Rapidly rising asset prices incentivize rent-seeking behavior. We see this now as well in many areas, housing and crypto being the two most obvious.
[M]any a fortune, great or small, was amassed during [the mid 1800s] by the simple expedient of "sitting tight" while the market values of agricultural and urban lands, timber lands, and lands underlaid with mineral deposits, were gradually being bidden up by the increasing volume of industrial uses and the increasingly urgent needs of an ever larger underlying population. The new values which so were added to the country's riches were created by the advancing state of the industrial arts, but the new wealth which so came into being was added to the possessions of those absentee owners who were seized and possessed of these tangible properties.
Business is now about marketing. This trend has only accelerated as fewer and fewer businesses make things in the USA, and those that remain are often ones that are too low value to offshore (e.g. paper products) or of national security importance and so subsidized either implicitly or explicitly (agriculture, defense industry, semiconductors).
The competitive system has been dying at the top.... In great part this decay of the old-fashioned competitive system has consisted in a substitution of competitive selling in the place of that competitive production of goods that is always presumed to be the chief and most serviceable feature of the competitive system. That is to say, it has been a substitution of salesmanship in the place of workmanship; as would be due to happen so soon as business came to take precedence of industry, salesmanship being a matter of business, not of industry; and business being a matter of salesmanship, not of workmanship.
The rise of financialization. Again, Veblen was one of the first to see this trend, which today is more relevant than ever, but which really began taking off with the rise of conglomerates, mergers and acquisitions specialists, and corporate financial engineering.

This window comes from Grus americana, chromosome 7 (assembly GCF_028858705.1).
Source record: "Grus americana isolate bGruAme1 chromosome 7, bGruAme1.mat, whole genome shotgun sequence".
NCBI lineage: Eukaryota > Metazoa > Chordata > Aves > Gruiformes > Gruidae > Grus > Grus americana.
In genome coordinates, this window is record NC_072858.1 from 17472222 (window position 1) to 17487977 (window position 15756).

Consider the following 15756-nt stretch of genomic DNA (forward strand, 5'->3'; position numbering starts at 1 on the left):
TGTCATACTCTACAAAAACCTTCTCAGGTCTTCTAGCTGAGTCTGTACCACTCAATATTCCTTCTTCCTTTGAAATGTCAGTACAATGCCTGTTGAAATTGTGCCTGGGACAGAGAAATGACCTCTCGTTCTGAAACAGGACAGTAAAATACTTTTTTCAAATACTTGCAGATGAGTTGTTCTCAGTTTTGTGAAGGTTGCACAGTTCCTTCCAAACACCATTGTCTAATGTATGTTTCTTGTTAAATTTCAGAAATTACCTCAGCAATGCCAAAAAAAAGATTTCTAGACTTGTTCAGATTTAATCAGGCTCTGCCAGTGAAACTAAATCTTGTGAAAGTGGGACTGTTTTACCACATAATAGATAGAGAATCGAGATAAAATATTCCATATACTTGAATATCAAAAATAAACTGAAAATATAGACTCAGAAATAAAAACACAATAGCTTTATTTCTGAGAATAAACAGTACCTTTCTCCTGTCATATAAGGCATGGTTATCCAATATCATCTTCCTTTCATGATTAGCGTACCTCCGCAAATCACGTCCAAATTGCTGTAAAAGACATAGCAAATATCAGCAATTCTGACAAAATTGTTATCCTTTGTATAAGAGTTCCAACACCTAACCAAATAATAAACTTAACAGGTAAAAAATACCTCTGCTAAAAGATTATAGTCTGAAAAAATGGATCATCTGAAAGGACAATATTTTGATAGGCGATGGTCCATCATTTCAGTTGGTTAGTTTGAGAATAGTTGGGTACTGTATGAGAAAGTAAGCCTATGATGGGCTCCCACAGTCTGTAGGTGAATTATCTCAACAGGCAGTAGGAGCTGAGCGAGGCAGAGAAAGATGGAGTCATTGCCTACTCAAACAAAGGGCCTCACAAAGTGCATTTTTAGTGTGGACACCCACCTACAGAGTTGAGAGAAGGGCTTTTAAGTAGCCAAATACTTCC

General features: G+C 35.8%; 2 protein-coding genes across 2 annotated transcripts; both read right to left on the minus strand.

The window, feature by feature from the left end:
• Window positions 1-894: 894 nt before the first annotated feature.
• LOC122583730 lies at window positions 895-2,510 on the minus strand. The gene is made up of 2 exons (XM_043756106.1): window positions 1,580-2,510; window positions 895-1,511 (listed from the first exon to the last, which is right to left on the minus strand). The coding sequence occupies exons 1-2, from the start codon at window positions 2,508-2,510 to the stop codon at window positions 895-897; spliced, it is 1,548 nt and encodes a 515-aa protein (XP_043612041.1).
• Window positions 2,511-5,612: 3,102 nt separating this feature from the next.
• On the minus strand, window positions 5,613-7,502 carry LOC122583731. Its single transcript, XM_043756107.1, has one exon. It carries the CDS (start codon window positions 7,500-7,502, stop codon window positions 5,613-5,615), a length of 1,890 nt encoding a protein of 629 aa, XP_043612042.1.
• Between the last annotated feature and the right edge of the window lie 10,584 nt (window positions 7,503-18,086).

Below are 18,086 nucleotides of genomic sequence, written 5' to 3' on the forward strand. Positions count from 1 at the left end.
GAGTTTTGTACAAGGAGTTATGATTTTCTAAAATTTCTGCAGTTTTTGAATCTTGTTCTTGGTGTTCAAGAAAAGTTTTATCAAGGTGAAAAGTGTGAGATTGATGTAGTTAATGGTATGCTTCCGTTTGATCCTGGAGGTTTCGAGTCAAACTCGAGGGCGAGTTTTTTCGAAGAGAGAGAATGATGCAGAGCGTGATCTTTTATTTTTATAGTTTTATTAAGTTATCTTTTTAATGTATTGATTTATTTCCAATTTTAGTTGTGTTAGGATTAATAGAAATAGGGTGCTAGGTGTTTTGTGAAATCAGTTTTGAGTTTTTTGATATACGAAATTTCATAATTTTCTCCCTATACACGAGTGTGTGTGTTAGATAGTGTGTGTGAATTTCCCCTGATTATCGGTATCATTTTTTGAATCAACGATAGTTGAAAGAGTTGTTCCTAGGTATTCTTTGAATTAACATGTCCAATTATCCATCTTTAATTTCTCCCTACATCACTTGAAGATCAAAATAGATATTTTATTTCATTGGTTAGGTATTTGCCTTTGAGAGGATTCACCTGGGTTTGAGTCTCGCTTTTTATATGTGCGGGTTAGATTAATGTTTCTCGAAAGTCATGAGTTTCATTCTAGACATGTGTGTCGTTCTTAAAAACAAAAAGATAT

[T]he corporation is always a business concern, not an industrial appliance. It is a means of making money, not of making goods. The production of goods or services, wherever that sort of thing is included among the corporation's affairs, is incidental to the making of money and is carried only so far as will yield the largest net gain in terms of money[.]
American government cannot defend itself against large corporate interests.
[Farmers'] self-help and cupidity have left them at the mercy of any organisation that is capable of mass action and a steady purpose. So they have, in the economic respect—and incidentally in the civil and political respect—fallen under the dominion of those massive business interests that move obscurely in the background of the market and buy and sell and dispose of the farm products and their farmers' votes and opinions very much on their own terms and at their ease.
Increasing concentration leaves little room for small, independent producers. (Many consumer goods brands in modern America are resellers of white label goods from China).
Grocers, hardware dealers, meat-markets, druggists, shoe-shops, are more and more extensively falling into the position of local distributors for jobbing houses and manufacturers. They increasingly handle "package goods" bearing the brand of some (ostensible) maker, whose chief connection with the goods is that of advertiser of the copyright brand which appears on the label.
Here Veblen argues that more money is spent trying to find and produce gold than has ever been recovered from its production. This is a remarkable claim, and I am not sure whether it is true or not.
The total value of the gold produced, one year with another, is also doubtless appreciably less than the total of the work and equipment expended on its discovery and production during the same period.
Profits do not guarantee sustainable or rational exploitation of natural resources.
It is doubtless within the mark to say that this enterprise of the lumbermen during the period since the middle of the nineteenth century has destroyed very appreciably more timber than it has utilised, although some practice of economy has come into the business toward the close of the period, and more particularly since the beginning of the present century.